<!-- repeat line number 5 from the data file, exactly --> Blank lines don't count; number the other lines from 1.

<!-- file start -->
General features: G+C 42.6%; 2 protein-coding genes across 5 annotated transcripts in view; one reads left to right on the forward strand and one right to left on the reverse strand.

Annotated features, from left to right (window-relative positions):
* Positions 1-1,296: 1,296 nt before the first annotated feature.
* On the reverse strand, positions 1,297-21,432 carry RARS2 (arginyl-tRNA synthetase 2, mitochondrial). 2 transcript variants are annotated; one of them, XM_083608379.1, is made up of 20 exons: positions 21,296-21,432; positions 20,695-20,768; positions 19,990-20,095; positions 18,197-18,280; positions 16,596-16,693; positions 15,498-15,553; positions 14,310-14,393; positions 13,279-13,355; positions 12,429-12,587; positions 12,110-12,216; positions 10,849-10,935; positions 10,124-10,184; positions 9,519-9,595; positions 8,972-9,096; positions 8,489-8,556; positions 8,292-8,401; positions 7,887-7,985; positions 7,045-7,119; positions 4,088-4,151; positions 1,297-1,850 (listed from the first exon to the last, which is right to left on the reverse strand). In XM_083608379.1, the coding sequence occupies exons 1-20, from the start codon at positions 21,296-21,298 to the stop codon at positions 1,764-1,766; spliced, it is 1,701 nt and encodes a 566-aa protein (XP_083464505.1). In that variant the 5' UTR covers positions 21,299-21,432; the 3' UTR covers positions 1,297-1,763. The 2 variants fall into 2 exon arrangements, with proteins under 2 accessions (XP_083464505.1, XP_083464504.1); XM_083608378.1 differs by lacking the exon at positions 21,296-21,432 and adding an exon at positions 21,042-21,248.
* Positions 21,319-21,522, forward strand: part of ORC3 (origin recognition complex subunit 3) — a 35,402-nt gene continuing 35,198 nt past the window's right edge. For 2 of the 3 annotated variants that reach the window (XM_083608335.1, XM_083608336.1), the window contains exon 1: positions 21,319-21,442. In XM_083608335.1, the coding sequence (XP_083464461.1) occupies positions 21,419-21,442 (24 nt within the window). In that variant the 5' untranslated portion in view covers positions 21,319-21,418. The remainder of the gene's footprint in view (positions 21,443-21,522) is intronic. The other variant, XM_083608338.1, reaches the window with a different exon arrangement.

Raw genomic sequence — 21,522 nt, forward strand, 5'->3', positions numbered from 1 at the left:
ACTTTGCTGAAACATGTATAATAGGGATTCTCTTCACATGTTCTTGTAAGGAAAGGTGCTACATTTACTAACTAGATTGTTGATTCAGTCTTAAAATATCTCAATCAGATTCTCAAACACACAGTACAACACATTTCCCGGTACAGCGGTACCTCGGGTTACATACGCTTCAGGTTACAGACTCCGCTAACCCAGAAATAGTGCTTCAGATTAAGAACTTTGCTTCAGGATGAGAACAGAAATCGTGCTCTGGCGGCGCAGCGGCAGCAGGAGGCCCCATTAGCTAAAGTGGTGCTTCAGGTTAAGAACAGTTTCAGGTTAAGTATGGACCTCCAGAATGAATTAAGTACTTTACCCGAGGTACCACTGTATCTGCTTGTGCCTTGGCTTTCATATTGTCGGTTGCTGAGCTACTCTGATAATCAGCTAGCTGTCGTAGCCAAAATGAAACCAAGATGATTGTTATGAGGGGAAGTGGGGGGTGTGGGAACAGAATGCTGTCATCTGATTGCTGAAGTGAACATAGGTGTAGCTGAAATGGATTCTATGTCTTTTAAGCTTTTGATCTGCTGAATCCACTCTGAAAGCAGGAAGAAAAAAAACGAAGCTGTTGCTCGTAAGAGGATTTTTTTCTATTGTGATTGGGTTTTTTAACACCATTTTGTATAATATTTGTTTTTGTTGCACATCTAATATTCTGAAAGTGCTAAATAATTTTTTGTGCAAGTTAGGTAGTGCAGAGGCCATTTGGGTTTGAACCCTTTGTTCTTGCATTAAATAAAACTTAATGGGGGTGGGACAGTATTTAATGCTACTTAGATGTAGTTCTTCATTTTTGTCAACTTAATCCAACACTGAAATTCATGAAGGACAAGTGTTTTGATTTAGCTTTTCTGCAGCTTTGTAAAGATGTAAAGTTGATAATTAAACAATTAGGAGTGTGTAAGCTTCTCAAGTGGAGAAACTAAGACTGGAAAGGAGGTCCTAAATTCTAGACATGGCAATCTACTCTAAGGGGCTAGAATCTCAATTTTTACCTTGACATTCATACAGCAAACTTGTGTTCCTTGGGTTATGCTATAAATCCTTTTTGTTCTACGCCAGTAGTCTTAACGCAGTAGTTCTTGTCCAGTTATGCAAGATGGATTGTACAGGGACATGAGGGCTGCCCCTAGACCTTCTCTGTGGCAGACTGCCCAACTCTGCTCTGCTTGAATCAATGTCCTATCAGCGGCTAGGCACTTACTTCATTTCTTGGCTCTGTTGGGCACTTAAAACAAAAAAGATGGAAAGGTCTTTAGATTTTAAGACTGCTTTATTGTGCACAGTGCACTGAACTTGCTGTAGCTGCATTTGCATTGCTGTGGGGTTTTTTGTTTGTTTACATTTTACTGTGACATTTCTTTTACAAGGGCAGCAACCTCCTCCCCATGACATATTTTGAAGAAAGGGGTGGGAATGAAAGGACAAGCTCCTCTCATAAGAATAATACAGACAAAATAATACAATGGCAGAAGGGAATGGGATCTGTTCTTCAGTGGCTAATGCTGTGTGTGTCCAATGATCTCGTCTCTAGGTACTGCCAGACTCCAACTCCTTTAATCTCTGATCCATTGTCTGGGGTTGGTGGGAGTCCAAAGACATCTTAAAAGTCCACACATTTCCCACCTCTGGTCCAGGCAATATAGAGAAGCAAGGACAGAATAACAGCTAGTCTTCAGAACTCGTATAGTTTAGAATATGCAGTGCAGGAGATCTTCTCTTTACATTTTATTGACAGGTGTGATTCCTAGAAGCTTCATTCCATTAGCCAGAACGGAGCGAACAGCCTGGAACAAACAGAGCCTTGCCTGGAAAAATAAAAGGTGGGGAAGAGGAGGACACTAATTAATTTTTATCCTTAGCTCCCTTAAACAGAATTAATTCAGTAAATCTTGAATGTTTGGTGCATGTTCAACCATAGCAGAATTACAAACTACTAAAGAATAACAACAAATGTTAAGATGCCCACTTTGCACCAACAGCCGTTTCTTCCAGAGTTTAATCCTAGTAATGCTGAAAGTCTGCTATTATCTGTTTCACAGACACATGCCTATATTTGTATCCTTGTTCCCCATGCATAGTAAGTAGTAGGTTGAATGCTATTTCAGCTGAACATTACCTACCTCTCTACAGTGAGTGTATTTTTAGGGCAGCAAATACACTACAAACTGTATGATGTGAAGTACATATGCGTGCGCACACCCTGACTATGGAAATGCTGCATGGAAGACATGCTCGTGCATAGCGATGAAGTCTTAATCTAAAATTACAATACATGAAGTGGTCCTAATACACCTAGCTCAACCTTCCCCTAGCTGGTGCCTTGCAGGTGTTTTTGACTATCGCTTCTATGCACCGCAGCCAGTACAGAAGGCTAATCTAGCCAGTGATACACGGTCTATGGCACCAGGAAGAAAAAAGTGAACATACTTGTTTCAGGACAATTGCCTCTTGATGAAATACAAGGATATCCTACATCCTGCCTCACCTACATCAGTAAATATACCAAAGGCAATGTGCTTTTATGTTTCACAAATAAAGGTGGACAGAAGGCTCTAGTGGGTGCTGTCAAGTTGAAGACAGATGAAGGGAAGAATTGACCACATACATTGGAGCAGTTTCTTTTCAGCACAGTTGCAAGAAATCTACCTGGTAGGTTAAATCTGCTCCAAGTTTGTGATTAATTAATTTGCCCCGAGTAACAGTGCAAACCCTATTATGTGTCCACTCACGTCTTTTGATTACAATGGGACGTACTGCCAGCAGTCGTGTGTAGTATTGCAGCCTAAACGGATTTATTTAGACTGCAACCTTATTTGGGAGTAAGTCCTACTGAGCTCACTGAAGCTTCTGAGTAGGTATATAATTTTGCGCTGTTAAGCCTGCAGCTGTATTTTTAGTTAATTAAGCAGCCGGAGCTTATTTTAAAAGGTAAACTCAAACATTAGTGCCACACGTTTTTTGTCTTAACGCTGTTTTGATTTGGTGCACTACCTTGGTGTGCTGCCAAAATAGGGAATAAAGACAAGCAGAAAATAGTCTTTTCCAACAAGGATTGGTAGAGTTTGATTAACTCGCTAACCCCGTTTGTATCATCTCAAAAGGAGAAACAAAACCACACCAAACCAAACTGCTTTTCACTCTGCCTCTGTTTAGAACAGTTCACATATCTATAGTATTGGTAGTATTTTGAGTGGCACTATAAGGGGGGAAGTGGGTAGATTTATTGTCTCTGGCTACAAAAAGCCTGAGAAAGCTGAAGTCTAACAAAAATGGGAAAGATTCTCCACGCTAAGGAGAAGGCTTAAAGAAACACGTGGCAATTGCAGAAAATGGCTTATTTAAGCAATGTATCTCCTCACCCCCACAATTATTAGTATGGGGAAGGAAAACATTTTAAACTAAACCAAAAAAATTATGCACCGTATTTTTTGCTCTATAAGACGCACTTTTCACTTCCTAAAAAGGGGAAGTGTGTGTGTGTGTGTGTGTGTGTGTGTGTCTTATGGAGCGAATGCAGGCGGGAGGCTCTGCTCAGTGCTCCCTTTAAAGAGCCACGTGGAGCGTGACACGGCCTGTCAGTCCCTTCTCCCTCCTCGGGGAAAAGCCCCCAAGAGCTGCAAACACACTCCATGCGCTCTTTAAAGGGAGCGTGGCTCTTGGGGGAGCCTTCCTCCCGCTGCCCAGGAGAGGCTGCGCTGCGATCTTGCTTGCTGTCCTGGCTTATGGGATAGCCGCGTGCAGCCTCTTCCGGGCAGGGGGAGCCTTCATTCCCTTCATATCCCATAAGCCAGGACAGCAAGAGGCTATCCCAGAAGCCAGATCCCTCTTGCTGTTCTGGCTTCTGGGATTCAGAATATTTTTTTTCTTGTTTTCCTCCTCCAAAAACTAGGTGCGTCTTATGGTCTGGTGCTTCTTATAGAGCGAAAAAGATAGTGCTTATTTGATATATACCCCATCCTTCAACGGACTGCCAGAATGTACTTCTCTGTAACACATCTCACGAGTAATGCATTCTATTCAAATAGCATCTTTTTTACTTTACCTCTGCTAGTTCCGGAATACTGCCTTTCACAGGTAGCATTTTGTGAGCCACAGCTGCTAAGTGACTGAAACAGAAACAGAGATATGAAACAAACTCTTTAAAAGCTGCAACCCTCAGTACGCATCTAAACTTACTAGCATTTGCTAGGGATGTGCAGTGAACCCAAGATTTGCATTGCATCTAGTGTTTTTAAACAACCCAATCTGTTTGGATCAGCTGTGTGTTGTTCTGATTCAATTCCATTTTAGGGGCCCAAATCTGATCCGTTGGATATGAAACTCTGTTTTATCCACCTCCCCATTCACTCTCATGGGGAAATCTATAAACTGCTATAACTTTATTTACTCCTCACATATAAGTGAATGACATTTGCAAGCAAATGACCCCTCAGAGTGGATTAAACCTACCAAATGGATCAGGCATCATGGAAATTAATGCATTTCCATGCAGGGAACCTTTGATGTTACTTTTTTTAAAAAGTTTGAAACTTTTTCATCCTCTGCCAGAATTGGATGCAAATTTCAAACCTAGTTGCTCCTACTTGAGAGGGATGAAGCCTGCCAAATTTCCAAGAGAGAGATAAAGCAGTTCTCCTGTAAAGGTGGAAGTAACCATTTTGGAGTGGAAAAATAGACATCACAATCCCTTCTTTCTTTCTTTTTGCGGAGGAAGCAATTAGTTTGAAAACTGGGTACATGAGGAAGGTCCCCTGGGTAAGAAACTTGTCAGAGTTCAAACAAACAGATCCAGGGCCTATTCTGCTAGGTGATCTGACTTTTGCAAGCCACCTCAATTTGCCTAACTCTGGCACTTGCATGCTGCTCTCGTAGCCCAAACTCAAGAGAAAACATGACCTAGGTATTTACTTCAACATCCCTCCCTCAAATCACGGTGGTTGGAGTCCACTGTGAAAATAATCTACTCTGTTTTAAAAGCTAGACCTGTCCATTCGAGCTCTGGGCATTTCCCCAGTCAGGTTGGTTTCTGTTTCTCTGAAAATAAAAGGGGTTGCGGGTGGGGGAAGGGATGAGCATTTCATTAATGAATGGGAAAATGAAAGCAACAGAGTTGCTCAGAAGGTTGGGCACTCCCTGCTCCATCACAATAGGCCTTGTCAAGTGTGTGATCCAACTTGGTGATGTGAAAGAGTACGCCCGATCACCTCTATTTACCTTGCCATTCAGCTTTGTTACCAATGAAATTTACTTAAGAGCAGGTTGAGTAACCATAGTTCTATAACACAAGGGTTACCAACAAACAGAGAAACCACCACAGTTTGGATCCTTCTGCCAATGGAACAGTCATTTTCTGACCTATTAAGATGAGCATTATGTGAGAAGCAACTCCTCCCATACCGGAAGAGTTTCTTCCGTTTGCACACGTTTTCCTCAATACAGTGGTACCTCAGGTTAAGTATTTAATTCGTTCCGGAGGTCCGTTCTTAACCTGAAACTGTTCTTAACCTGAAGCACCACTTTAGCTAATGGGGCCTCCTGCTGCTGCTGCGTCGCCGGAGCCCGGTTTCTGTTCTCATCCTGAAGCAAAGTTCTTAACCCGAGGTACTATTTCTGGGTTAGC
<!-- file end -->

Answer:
* Positions 21,319-21,522, forward strand: part of ORC3 (origin recognition complex subunit 3) — a 35,402-nt gene continuing 35,198 nt past the window's right edge. For 2 of the 3 annotated variants that reach the window (XM_083608335.1, XM_083608336.1), the window contains exon 1: positions 21,319-21,442. In XM_083608335.1, the coding sequence (XP_083464461.1) occupies positions 21,419-21,442 (24 nt within the window). In that variant the 5' untranslated portion in view covers positions 21,319-21,418. The remainder of the gene's footprint in view (positions 21,443-21,522) is intronic. The other variant, XM_083608338.1, reaches the window with a different exon arrangement.